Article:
For brewers who want to start treating their water appropriately, but don’t want to wade through the requisite chemistry, here’s the final installment in my series of simple water guides. Today’s post is a straightforward guide to generating brewing liquor for pale beers from 0 to 10 SRM. In practice, of course, it would hard to brew an all-malt beer below 3 SRM. But, I’ll cover the whole range. This includes some pale ales, most wheat ales, Kölsch, Pilsners and other light lagers. You begin with 5.0 gallons (19 L) of distilled water and add minerals to create your brewing liquor.
Easy Does It
These four water treatment guides were designed to be straightforward. However simple they are, they should work well. I use (essentially) the same same approach when building my water. (My tap water is high in carbonates, so I dilute it with distilled water until I hit the amount of carbonates I want, then add calcium to hit my calcium target; but I shoot for numbers very similar to these most times I brew.) In addition, your water chemistry does not need to be fine tuned down to a few milligrams per liter of various minerals to work. The real test is to brew a beer using these recommendations and see if using the treated improves it. (Your local water is likely going to be suited to brew something, so treatment isn’t always needed.)
Learning more about water chemistry will help you in the long run. However, as with a lot of things, a simple introduction to the basics will get you 90% of the way to where a water maven is in terms of results.
Still, there’s more than one solution to making brewing water from scratch. (For example, this guide differs from my guide for making “IPA water.” Both will work, but they aren’t identical.) With this in mind, I’m going to release a slightly expanded version of these guides soon that give brewers some added options. This will be slightly less simple, but a bit more flexible.
Here is a guide to making 5.0 gallons (19 L) of brewing liquor for a pale beers, starting with 5.0 gallons (19 L) of distilled water. If you are a 5.0 gallon (19-L) extract brewer, you only need to make half this volume. Halve the volumes of water and the amounts of minerals added. Use the treated water (the brewing liquor) for steeping your grains or doing a partial mash and for the water in the boil. Use distilled water for topping up to your full batch size. All-grain brewers will need to estimate how much water they will need and mix up sufficient brewing liquor.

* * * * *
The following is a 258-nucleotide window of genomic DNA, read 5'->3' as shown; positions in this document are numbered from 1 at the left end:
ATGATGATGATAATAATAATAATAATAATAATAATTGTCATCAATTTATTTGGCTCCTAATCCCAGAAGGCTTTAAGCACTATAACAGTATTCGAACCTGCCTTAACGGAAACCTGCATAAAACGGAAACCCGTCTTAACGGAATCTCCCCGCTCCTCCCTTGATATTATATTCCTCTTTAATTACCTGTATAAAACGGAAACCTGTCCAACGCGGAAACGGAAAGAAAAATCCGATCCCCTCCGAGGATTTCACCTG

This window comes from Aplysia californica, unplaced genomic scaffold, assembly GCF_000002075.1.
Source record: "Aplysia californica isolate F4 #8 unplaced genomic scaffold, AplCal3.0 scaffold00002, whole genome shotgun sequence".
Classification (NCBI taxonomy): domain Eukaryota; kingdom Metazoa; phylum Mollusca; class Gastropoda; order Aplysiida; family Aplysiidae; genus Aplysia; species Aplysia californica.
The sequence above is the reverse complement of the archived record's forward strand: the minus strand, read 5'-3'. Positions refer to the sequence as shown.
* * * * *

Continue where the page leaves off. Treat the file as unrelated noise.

Your first step is always to ensure that your brewing liquor has sufficient calcium. Calcium has a number of benefits in the mash and in the boil. I like to start with at least 100 ppm (roughly 100 mg/L) of calcium in my brewing liquor. So, no matter what your estimated beer color is, start by adding calcium to your 5.0 gallons (19 L) of distilled water. If you are brewing a beer with a nice malt and hop balance, add 1 tsp. (roughly 4 g) of gypsum (CaSO4) and 1 tsp. (roughly 3.4 g) of calcium chloride (CaCl2). If you are brewing a hoppy beer, such as an IPA, add 2 tsp. (roughly 8 g) of gypsum and no calcium chloride. In both cases, this will give you roughly 100 ppm calcium. In the case of the hoppy beer brewing liquor, you will also have 200 ppm sulfate in the water, which should accentuate the beer’s hop bitterness nicely.
The second, and final, step is to add an amount of carbonates to the water that is appropriate to get the mash pH to settle in between 5.2 and 5.6. (You could simply add less calcium and skip the addition of sodium bicarbonate, but calcium has a variety of benefits and for the sake of simplicity, I’ve gone with this option.) For a beer near 0 SRM, add 0.25 tsp. (this is only about 1.1 g) of baking soda (sodium bicarbonate, NaHCO3). For a beer near 10 SRM, add 0.75 tsp. (roughly 3.3 g) of baking soda (NaHCO3). For beers between 0 and 10 SRM — and let’s face it, you’re probably not brewing anything below 3 SRM — add an intermediate amount. For example, 0.5 tsp. (2.2 g) of baking soda (NaHCO3) in 5.0 gallons (19 L) of distilled water is the right amount for beers that are estimated to be around 5 SRM (assuming you’ve got 100 ppm calcium).
You should taste the distilled water before treating it, and after the minerals are dissolved. At first, it shouldn’t taste like anything. With the minerals added, it should taste pleasant (as you would expect mineral water to taste). If you are an all-grain brewer, you should take the pH of your mash — and it should fall within the 5.2–5.6 range, with the lower half of this range being preferable. Keep in mind that the mash pH might change early in the mash and you may have to wait for it to settle into a stable reading.
During the boil, you should look for the presence of hot break. It should look like like big, fluffy “snowflakes” floating in otherwise clear wort. If your wort looks muddy or each piece of break material is just a small speck, add another 50 ppm of calcium to the boil. For 5.0 gallons (19 L) of wort, this is 1 tsp. of either gypsum or calcium chloride, or a blend of the two.
If you’re using brewing liquor made from distilled water, adding a dose of complete yeast nutrients to the boil may be a good idea to ensure that any trace elements the yeast may need are present.
And finally, you should taste your beer critically. If you have brewed pale beers before, treating your brewing liquor should improve their flavor. If it didn’t, your local water is likely suitable for brewing beers in this color range and there is no reason to go to the extra hassle.